Lightning 101: What is the Lightning Network?
Over the past couple of months, we have written about how the Lightning Network can change the way people and businesses transact with one another, how it opens up a world of microdata and micro transactions, and is positioned to upend existing, traditional business models.
We thought it might be useful to take a step back and discuss what exactly the Lightning Network is and why it matters. For this blog post, we will be looking less at the technical details and more at the impacts and outcomes of the Lighting Network.
Bitcoin is run on top of a ledger called a blockchain. Blockchains have a few key limitations that restrict their functionality:
- Using a blockchain for transactions can be expensive. As more transactions are handled on the blockchain, it becomes congested and users must pay higher fees to have their transaction confirmed in the next block.
- It is relatively slow. In the case of bitcoin, it takes roughly an hour to confirm a blockchain transaction.
- The information about the transaction in a blockchain is given to everyone in the network. Would you want your neighbors knowing about every single financial transactions you make?
The Lightning Network is a new network that runs on top of a blockchain. The Lightning Network is an example of a Layer 2 protocol. The first layer is a blockchain, the second layer is the Lightning Network. When talking about the Lightning Network, people usually refer to the Bitcoin blockchain. The Lightning Network can run on other blockchains, but most developers are focused on Bitcoin since it is the de facto reserve currency for the cryptocurrency ecosystem.
Lightning Network Summary:
Enables instant transactions. Since verification no longer has to happen on the Bitcoin blockchain proper for every transaction, e.g. they happen “off chain”, there is no need to wait the roughly 10 minutes for it to be confirmed. So if you’re buying a cup of coffee, paying for a subscription or streaming data, etc., payment happens instantaneously.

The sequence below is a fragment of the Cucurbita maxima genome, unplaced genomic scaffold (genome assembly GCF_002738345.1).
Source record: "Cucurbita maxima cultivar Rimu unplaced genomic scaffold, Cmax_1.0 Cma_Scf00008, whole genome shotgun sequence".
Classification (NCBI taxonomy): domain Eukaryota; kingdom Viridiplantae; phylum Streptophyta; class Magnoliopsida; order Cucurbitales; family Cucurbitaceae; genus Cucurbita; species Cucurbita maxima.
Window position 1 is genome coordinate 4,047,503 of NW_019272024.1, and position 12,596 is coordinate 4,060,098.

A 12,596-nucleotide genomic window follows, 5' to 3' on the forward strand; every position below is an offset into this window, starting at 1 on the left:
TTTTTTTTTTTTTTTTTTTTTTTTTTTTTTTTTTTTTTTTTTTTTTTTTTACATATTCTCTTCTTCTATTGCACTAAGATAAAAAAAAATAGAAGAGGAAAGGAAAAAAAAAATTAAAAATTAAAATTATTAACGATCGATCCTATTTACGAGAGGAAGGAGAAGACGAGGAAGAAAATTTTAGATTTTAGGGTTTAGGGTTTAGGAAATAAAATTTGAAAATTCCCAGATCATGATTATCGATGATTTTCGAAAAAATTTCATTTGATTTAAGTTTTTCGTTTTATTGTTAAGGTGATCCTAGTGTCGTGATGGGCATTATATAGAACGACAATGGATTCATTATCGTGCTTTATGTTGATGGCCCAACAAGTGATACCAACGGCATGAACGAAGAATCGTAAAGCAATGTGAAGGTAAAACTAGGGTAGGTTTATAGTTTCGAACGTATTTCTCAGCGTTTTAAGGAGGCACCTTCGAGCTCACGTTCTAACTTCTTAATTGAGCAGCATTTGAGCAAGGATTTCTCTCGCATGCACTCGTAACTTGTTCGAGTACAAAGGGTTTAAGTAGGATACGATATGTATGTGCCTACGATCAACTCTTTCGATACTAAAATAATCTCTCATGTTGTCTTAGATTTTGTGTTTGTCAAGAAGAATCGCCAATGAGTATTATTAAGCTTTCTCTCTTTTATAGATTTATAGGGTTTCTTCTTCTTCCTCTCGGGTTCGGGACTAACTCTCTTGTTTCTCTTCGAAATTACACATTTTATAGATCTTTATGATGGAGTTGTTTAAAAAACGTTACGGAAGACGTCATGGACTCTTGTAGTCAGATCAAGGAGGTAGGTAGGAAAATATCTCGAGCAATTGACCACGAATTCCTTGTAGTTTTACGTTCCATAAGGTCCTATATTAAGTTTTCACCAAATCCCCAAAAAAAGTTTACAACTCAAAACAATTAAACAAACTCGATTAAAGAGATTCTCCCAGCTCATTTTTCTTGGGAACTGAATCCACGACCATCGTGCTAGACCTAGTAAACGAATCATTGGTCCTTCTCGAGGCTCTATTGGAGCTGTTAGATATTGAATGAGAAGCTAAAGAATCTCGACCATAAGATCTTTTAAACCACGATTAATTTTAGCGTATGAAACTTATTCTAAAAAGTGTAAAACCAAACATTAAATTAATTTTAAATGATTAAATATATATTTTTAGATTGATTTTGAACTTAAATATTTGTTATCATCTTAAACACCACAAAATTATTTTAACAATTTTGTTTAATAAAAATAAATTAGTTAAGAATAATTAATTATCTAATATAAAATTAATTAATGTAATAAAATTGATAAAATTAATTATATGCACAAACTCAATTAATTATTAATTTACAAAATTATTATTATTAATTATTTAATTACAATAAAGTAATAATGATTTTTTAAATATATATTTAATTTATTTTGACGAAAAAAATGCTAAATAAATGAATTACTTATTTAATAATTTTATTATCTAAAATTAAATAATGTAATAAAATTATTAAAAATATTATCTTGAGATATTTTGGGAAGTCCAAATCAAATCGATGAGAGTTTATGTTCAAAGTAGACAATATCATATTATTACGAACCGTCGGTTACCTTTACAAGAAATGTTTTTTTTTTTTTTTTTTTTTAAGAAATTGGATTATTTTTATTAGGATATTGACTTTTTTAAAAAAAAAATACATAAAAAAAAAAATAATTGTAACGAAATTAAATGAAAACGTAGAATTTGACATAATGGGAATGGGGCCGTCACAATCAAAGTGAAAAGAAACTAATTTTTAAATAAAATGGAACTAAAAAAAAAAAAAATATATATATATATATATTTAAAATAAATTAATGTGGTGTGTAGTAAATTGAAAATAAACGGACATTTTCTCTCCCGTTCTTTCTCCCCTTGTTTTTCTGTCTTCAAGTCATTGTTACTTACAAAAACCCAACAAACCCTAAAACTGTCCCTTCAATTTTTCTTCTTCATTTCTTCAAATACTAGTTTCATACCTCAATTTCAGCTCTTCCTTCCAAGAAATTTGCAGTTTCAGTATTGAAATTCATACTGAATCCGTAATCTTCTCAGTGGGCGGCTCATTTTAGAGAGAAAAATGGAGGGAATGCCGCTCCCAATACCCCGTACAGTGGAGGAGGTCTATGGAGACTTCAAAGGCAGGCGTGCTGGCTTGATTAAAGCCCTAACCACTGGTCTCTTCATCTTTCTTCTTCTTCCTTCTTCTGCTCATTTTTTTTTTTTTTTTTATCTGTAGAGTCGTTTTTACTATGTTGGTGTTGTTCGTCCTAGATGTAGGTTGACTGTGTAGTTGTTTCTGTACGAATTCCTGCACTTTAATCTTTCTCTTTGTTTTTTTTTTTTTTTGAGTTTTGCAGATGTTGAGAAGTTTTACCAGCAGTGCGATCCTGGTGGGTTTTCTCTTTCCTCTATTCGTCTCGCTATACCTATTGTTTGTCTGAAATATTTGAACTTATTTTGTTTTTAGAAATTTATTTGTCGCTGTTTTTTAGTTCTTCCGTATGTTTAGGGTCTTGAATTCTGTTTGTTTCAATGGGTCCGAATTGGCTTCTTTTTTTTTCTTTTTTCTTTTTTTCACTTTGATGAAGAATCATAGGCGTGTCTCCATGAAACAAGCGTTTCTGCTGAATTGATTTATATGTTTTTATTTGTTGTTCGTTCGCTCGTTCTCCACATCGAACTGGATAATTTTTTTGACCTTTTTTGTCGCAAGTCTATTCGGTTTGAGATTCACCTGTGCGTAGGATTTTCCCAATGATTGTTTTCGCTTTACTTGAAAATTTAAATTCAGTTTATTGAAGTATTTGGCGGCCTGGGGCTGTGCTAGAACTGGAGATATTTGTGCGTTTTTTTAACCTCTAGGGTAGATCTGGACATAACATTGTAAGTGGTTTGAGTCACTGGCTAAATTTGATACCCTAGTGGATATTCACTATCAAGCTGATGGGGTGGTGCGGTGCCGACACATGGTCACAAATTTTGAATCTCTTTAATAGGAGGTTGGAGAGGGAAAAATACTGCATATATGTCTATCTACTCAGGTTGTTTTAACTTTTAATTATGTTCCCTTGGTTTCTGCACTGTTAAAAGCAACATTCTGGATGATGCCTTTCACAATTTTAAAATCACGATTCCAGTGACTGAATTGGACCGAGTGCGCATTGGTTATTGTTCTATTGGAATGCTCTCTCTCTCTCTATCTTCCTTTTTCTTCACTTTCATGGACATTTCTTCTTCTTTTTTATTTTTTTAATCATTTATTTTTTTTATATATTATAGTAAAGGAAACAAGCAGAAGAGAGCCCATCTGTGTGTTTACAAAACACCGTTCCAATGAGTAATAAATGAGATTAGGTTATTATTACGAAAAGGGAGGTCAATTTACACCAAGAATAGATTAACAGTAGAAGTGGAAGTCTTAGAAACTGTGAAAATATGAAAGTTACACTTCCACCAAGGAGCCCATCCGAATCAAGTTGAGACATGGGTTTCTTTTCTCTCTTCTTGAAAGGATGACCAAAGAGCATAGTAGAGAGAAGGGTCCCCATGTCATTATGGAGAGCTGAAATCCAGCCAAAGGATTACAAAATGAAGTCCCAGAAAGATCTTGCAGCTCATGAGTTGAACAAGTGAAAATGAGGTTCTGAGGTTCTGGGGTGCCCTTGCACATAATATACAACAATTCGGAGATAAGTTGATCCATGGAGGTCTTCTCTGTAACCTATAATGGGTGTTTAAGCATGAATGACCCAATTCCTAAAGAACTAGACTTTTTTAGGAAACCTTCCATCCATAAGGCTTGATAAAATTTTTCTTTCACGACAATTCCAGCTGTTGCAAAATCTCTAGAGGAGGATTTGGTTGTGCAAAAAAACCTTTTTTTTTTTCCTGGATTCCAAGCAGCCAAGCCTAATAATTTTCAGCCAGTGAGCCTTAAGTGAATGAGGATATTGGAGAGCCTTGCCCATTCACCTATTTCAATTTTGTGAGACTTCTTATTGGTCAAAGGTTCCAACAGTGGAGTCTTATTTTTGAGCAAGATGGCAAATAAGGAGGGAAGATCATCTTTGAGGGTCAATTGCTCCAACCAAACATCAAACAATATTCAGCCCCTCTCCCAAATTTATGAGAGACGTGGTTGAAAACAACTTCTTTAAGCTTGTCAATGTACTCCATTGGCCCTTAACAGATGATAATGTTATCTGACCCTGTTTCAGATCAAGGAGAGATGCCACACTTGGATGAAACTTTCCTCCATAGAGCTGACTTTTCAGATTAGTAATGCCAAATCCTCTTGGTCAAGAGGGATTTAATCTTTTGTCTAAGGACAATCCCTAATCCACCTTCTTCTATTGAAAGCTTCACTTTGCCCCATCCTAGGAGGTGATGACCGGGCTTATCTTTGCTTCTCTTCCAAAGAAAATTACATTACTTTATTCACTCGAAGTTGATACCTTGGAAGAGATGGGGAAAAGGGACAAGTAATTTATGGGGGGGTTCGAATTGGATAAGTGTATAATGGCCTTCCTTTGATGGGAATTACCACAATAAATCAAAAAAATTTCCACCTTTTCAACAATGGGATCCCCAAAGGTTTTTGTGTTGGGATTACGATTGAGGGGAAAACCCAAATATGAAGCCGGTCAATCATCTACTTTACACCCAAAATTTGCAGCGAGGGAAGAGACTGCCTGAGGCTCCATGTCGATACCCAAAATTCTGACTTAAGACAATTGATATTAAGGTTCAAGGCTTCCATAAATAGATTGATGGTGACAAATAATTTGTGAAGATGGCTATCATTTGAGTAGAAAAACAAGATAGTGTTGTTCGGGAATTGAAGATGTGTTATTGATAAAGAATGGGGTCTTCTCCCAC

- Enables instant transactions. Since verification no longer has to happen on the Bitcoin blockchain for every transaction, e.g. they happen “off chain”, there is no need to wait for the transaction to be confirmed. This means a payment happens instantaneously.
- Allows for micro-pricing. Since these instant, micro payments are happening off of the core Bitcoin blockchain, they no longer have to pay the confirmation fee. Pricing can be incremented in units as small as 0.000000001 BTC. This opens up a new world of micro transactions previously unavailable. We are working on these at Suredbits.
- Privacy. Unlike a blockchain, the Lightning Network gives you more financial privacy. Now all your neighbors can’t see all of your bitcoin transactions!
An analogy of how the Lightning Network works:
A common way people explain how the Lightning Network works is comparing it to the legal system.
In a legal system, you have the idea of a “contract”. An example are lease agreements to rent an apartment between a tenant and a landlord. If one of the two parties breach the contract, you can take them to court and have your case heard by an impartial judge. The judge will read the contents of the contract and determine who is in breach of the original contract and force them to pay the other party.
With the Lightning network, you have a smart contract that is agreed to by the two parties transacting on the Lightning network. If one of those two people breach the contract, their counter-party can take their dispute to the judge — in this case the blockchain — to determine who should receive the funds in the Lightning Network dispute. This makes it really hard for people to steal money on the Lightning Network despite not having everything happen on the blockchain. There are a few caveats to this (just like the legal system has caveats) which we will explain in a future blog post.
In our next post, we will explore what a Lightning Network node is, how they interact with the Lightning Network, and who is building the Lightning Network.
Additional reading you may find interesting:
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